Fear in the Mind

March 19, 2020

 

Fear in the Mind

 

1 John 4:14-17

Herein is our love made perfect, that we may have boldness in the day of judgment: because as he is, so are we in this world. There is no fear in love; but perfect love casteth out fear: because fear hath torment. He that feareth is not made perfect in love. We love him, because he first loved us.

 

 

After this article on “Face your Fears” another writing was shared with me that gave the inclination we needed to go a little bit further with this subject.  Our scripture today is somewhat of a mystery and would appear to be a contradiction to what we have shared about the fear of God.  What we need to understand about the fear of God is that it is what compels us into the nature of God.  The fear of God is one of the spiritual attributes that Christ possessed.  Isaiah 11:2, speaking of Christ and those of Him, says, “And the spirit of the LORD shall rest upon him, the spirit of wisdom and understanding, the spirit of counsel and might, the spirit of knowledge and of the fear of the LORD.” Fear is something that compels us away from something we are afraid of.  In God, that fear abhors evil and cleaves to what is good.  The aspect we identify with fear gives place to love in relationship with God in Christ Jesus.  The blood of Christ removes all fear of judgement, for it has atoned for our sins and we have right standing and relationship with God because we are “in” Christ.  What we must lay hold of is the strategy of the enemy is always to unsettle us from this place of trust, rest and love we have with Father.  We have come into this place by faith and trust, not by any acts of righteousness on our part.  “We love Him, because He first loved us.”

We said before that while the fear of the Lord draws us into relationship and assurance in Christ, the fear generated in the natural and by our adversary, the devil, draws us out of relationship and rest in Christ.  Mark 4:16-17 says, “And these are they likewise which are sown on stony ground; who, when they have heard the word, immediately receive it with gladness; And have no root in themselves, and so endure but for a time: afterward, when affliction or persecution ariseth for the word’s sake, immediately they are offended.”  What one sister brought out in her writing was the distress that so many of us endure through mental persecution.  She found that this word persecution carried with it the meaning and connotation of dread, timidity, faithless and fearful.  We know that the greatest battleground we face in our Christian walk is fought in the mind.  We are constantly assaulted in our minds with doubts, fears, and feelings of inadequacy, failure, questionings and unbelief.  We can feel so solid and confident in an aspect of our faith and relationship with God and after a barrage of mental assaults by the enemy; we can suddenly find ourselves wondering if there is a God.   This mental persecution is an assault of fear.  This fear will rob our faith, it will rob our joy and peace, and it will destroy us if left unchecked.  What preserves us is our root or our putting on the whole armor of God.  We see the example of Jesus as He is led into the wilderness by the Holy Spirit and the devil begins his series of mental persecutions and temptations, but he couldn’t unsettle Jesus, even in His weakest state, because He was rooted in the Word of God.  While the devil tried to pervert the scripture to unsettle Jesus from His faith, Jesus would give back the Word of God in truth, as His rebuttal.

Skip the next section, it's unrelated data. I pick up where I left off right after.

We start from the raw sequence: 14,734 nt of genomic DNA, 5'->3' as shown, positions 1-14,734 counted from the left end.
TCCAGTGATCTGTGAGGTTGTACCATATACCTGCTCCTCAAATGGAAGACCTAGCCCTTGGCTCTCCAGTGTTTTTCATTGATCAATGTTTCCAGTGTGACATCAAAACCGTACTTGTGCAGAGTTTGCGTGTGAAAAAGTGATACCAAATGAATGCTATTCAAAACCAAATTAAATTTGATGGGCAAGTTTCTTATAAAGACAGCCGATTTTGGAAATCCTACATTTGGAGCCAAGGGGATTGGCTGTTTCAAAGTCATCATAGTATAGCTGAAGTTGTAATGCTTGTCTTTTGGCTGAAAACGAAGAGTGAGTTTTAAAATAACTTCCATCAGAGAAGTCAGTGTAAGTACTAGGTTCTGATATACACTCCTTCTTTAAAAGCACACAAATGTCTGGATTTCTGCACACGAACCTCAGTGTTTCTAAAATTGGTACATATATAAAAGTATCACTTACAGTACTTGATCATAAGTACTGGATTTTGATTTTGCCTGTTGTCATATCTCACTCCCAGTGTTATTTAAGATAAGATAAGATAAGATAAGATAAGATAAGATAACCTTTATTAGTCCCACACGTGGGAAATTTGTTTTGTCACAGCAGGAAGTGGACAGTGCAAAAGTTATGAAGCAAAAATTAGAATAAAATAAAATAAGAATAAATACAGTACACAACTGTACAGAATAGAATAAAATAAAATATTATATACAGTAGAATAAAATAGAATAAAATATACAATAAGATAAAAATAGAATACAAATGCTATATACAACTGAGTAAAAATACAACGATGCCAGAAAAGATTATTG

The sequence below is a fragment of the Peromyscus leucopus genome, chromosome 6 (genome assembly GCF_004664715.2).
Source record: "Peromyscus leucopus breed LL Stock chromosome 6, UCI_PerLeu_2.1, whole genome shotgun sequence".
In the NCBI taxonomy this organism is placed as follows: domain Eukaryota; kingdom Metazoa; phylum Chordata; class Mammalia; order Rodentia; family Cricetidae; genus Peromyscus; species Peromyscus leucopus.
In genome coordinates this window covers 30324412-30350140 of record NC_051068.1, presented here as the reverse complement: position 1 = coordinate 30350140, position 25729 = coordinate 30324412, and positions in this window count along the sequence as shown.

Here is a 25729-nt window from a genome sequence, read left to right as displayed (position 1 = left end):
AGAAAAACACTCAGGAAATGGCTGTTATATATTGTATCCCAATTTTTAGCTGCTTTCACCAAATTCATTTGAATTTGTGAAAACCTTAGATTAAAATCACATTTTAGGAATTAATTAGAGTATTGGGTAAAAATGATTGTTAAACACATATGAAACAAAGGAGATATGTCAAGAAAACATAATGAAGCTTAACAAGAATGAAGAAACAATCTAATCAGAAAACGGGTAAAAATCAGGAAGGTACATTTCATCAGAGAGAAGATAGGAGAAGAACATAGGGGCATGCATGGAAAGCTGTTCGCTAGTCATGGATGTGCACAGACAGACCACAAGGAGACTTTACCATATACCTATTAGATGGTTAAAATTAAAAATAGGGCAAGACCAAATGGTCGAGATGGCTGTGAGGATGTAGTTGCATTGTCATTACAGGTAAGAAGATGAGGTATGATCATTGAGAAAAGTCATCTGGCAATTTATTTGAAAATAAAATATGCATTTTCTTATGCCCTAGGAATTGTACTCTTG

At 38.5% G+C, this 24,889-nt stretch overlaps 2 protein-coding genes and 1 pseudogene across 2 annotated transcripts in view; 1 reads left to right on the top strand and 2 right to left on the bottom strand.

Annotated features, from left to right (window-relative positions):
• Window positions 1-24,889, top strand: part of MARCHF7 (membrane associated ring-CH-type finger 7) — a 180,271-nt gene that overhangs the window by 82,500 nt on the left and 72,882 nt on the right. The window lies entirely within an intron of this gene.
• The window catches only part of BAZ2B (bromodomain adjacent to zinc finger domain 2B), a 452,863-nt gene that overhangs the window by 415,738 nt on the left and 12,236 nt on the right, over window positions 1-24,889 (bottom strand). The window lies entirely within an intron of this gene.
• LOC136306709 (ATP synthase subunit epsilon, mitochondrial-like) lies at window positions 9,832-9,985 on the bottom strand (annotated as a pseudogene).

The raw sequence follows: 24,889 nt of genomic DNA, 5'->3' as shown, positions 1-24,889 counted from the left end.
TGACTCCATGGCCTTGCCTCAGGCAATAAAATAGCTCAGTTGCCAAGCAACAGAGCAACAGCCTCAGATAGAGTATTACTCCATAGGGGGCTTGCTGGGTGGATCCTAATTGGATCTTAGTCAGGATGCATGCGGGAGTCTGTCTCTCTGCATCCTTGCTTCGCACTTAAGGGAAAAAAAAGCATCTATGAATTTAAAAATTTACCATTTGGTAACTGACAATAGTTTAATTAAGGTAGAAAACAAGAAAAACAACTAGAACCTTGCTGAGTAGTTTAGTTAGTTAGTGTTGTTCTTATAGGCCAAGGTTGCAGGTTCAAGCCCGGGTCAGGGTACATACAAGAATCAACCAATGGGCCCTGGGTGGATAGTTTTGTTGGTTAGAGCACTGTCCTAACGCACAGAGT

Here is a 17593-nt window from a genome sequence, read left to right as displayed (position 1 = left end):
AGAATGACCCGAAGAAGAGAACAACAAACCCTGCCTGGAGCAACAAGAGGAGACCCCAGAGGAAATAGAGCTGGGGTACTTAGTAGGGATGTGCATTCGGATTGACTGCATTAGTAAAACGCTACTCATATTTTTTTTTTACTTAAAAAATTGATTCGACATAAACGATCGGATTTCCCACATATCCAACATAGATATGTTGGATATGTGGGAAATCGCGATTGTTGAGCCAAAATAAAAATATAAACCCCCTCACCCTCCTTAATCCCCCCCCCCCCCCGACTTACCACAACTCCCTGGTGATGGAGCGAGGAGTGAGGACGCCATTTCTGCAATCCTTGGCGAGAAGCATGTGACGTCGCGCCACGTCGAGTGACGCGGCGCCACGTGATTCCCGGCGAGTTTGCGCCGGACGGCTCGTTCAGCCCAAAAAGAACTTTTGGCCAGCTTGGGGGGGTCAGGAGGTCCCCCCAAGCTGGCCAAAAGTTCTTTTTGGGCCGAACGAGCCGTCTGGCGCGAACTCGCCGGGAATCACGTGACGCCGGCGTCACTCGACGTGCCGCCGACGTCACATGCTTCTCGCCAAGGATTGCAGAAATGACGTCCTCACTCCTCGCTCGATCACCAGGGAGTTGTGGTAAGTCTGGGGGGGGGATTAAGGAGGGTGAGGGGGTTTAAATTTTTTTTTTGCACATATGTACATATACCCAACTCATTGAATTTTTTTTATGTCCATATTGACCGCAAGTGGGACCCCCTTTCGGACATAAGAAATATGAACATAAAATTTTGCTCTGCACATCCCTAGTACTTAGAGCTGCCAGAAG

Many of us struggle in our faith because we are succumbing to the circumstantial reasoning and mental persecutions.  For satan to undermine your faith and confidence in Christ, by first always getting your focus on you apart from Christ is His first and primary strategy for your defeat.  Every time we are dwelling on us, outside of who we are in Christ, it is going to bring us into defeat.  Our victory is in who we are “in Christ”, He is our hiding place, more importantly, our identification, because He has given us His name.  God allows us to be shaken, so that once we are shaken enough, we will become settled in the truth and will be shakable no more.  Hebrews 12:27-29 tells us, “And this [word], Yet once more, signifieth the removing of those things that are shaken, as of things that are made, that those things which cannot be shaken may remain. Wherefore we receiving a kingdom which cannot be moved, let us have grace, whereby we may serve God acceptably with reverence and godly fear: For our God [is] a consuming fire.” The fear of the Lord empowers us with the boldness and authority of the Word and the God who wrote it.  It is the day to break free of the death shrouds of our timidity and fearfulness and a day to walk and live in the authority of who each of are in Christ Jesus.  “Nay, in all these things we are more than conquerors through him that loved us. (Romans 8:37)”

Blessings,

#kent

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